Kit Malthouse MP, Minister of State for Crime and Policing, wrote to the Chair of Advisory Council on the Misuse of Drugs (ACMD), to seek advice on the issue of CBD products which are not medicines; specifically on the controlled cannabinoids that could be present and the concentrations that they could be present at.
CBD plant extract or plant isolates have gained salience as an ingredient in food supplements and in some cosmetic products, and there has been a proliferation of such products, available online and on the high street.
Cannabidiol (CBD) is a non-psychoactive cannabinoid present in the cannabis plant (Cannabis sativa L) along with many other cannabinoids that may either exhibit psychoactive or non-psychoactive properties.
As an isolated substance, CBD is not a controlled drug. However the process of extracting or isolating CBD from the cannabis plant may co-extract other cannabinoids and products could unintentionally include other non-psychoactive or, more significantly, psychoactive cannabinoid substances.
The report on the international ring trial on CBD and controlled cannabinoids in consumer products will be published on the Government Chemist website later this month.
CBD is currently a controlled substance under the Single Convention. CBD products may therefore only be imported or exported under very specific conditions. Any import or export must meet all of these criteria and may only be done:
All phytocannabinoids, with several exceptions, are listed on the Prescription Drug List. If you wish to manufacture and sell a health product containing CBD that makes a health claim, you require approval for the product as a prescription drug under the Food and Drug Regulations.
NHPs and VHPs may only contain parts of the cannabis and hemp plants that are not considered cannabis under the Cannabis Act or that are excluded from the application of the Act. This includes things such as:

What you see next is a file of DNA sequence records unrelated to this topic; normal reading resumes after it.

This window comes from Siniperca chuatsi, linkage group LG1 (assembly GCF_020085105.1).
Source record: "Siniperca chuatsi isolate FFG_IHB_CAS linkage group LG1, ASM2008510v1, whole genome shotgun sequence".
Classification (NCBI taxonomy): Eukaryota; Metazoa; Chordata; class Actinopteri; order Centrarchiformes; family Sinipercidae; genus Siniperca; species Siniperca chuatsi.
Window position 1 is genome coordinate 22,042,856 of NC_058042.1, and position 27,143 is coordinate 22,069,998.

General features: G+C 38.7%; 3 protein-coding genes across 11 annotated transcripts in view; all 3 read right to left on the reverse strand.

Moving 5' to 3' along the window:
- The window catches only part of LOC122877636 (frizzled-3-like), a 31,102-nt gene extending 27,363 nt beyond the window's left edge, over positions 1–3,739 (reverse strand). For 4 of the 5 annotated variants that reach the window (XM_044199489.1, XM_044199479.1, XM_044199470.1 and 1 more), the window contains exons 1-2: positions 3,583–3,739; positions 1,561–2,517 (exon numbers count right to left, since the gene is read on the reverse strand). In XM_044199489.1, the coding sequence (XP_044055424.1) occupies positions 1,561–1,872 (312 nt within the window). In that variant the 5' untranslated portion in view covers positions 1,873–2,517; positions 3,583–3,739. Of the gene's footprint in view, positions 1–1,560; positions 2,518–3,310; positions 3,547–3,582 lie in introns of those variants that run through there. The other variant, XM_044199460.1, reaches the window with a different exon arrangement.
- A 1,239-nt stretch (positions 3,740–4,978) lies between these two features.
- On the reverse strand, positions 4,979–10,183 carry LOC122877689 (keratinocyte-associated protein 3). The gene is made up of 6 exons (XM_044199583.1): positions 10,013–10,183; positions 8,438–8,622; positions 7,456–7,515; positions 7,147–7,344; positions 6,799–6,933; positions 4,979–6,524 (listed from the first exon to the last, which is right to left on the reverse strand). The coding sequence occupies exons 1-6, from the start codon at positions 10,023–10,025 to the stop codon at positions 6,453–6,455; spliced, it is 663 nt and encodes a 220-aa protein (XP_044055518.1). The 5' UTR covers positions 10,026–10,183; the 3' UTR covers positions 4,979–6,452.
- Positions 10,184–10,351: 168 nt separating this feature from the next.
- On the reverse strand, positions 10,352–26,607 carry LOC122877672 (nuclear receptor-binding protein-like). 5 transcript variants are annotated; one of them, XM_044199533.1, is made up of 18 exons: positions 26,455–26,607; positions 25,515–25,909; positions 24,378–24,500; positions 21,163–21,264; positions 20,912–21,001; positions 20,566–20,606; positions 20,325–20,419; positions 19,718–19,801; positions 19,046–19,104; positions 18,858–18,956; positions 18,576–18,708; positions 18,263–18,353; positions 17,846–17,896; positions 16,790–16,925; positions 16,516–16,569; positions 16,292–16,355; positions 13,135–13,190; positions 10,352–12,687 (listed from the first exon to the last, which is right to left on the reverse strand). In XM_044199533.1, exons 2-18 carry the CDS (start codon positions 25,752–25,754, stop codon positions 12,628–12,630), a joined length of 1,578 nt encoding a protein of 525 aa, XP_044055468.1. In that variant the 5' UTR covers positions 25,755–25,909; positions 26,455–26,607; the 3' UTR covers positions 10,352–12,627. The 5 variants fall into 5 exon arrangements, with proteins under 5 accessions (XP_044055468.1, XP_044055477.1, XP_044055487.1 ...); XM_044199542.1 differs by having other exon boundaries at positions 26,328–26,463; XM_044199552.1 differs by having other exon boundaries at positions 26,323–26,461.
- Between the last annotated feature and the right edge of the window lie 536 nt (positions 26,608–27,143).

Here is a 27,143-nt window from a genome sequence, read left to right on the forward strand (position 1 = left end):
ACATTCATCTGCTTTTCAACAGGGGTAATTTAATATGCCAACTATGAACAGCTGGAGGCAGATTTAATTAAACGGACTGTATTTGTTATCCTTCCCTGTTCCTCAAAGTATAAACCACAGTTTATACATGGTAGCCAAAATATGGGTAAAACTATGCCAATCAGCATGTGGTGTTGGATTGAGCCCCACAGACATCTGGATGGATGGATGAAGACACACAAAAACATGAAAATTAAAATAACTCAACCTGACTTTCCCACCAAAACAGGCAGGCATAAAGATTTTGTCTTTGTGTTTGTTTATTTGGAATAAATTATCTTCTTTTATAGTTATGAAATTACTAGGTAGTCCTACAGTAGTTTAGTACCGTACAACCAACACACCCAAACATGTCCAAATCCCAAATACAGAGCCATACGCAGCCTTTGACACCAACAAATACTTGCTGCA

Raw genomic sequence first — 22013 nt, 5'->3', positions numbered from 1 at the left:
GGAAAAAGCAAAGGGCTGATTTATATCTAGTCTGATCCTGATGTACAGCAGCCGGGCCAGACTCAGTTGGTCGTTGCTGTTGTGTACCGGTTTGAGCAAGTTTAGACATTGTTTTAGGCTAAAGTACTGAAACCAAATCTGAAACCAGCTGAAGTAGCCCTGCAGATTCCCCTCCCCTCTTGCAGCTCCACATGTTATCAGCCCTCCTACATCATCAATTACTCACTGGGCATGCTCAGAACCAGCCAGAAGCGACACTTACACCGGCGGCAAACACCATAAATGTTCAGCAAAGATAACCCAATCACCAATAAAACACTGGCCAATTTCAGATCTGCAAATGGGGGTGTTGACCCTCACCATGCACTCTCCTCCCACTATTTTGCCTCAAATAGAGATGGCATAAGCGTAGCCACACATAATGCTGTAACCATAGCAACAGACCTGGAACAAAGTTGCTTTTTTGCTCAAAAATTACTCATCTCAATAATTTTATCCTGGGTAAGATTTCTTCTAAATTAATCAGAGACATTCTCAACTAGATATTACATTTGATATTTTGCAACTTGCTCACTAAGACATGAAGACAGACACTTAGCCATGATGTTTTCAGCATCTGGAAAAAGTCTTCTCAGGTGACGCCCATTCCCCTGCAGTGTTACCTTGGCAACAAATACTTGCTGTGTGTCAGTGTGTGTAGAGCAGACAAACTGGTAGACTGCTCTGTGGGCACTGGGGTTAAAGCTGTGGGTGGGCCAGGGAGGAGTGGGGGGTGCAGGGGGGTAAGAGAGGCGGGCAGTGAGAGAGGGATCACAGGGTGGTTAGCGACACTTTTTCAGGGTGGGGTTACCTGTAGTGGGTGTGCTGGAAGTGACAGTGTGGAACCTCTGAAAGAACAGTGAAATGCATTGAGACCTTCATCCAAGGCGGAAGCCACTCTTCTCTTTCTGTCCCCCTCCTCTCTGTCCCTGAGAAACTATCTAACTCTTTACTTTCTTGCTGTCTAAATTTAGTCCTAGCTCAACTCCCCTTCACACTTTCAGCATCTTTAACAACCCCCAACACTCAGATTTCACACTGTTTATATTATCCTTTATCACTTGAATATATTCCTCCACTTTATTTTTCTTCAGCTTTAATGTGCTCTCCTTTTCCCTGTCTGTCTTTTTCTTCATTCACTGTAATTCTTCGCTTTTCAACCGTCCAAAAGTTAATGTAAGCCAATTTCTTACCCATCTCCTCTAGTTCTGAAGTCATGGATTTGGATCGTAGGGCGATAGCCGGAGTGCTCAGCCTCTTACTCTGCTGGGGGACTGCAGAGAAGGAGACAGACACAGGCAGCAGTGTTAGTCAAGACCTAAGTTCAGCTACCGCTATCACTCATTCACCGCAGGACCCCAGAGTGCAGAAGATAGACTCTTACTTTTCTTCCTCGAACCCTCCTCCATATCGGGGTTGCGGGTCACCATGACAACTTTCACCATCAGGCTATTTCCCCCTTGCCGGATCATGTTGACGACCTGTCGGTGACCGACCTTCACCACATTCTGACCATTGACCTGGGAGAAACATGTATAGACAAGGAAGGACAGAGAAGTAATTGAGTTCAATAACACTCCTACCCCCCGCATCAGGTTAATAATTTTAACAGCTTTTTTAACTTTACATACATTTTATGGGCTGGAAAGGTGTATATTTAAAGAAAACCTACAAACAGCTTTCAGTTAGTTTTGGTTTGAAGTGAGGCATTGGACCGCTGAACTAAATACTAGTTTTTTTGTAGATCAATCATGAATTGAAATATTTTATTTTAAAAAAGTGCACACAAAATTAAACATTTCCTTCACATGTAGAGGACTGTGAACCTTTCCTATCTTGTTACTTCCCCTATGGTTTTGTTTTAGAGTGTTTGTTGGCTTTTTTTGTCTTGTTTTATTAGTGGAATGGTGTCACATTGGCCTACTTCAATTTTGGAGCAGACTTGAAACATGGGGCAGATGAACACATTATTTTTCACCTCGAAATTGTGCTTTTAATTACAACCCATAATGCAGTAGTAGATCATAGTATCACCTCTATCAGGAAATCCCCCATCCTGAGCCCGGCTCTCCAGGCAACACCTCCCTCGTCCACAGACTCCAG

Although it may not have more than 0.3% THC, there is no limit to the amount of CBD that may be contained in industrial hemp plants.
To import or export the industrial hemp seeds or grain, you must:
The cannabis plant contains hundreds of chemical substances. Over 100 of these are known as cannabinoids. Cannabinoids derived from cannabis plants are sometimes called phytocannabinoids.
For hemp-seed oil to be exempted from the Cannabis Act, no phytocannabinoid including THC and CBD may be added or concentrated by processing.
Hemp seeds are the seeds of the Cannabis sativa plant. The seeds of the plant do not naturally contain THC or CBD. The hemp seed-derived ingredients that are the subject of these GRAS notices contain only trace amounts of THC and CBD, which the seeds may pick up during harvesting and processing when they are in contact with other parts of the plant. Consumption of these hemp seed-derived ingredients is not capable of making consumers “high.”
10. Is it legal, in interstate commerce, to sell a food (including any animal food or feed) to which THC or CBD has been added?
22. What does the FDA think about making CBD available to children with epilepsy?
A. The FDA is aware that there are potential adverse health effects with use of cannabis products containing THC in pregnant or lactating women. Published scientific literature reports potential adverse effects of cannabis use in pregnant women, including fetal growth restriction, low birth weight, preterm birth, small-for-gestational age, neonatal intensive care unit (NICU) admission, and stillbirth. [1, 2, 3] Based on published animal research, there are also concerns that use of cannabis during pregnancy may negatively impact fetal brain development. [4, 5, 6 ] The American College of Obstetricians and Gynecologists (ACOG) recommends that women who are pregnant or contemplating pregnancy should be encouraged to discontinue cannabis use. In addition, ACOG notes that there are insufficient data to evaluate the effects of cannabis use on breastfed infants; therefore, cannabis use is discouraged when breastfeeding.  Pregnant and lactating women should talk with a health care provider about the potential adverse health effects of cannabis use.
 Hayatbakhsh, et al. Birth Outcomes associated with cannabis use before and during pregnancy. Pediatric Research. 2012; 71 (2): 215-219.